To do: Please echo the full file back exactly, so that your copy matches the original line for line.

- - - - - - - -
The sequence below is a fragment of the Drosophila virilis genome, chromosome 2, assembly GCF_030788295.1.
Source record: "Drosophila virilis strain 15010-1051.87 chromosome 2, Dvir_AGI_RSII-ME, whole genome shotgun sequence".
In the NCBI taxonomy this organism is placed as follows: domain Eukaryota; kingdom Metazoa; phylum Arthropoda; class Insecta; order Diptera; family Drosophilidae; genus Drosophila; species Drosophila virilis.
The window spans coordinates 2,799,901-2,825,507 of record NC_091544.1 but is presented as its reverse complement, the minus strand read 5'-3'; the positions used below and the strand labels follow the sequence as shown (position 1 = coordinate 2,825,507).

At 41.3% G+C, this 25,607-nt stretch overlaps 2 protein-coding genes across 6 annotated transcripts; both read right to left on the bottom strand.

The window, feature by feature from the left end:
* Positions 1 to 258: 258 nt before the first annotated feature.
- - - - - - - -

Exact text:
The sequence below is a fragment of the Drosophila virilis genome, chromosome 2, assembly GCF_030788295.1.
Source record: "Drosophila virilis strain 15010-1051.87 chromosome 2, Dvir_AGI_RSII-ME, whole genome shotgun sequence".
In the NCBI taxonomy this organism is placed as follows: domain Eukaryota; kingdom Metazoa; phylum Arthropoda; class Insecta; order Diptera; family Drosophilidae; genus Drosophila; species Drosophila virilis.
The window spans coordinates 2,799,901-2,825,507 of record NC_091544.1 but is presented as its reverse complement, the minus strand read 5'-3'; the positions used below and the strand labels follow the sequence as shown (position 1 = coordinate 2,825,507).

At 41.3% G+C, this 25,607-nt stretch overlaps 2 protein-coding genes across 6 annotated transcripts; both read right to left on the bottom strand.

The window, feature by feature from the left end:
* Positions 1 to 258: 258 nt before the first annotated feature.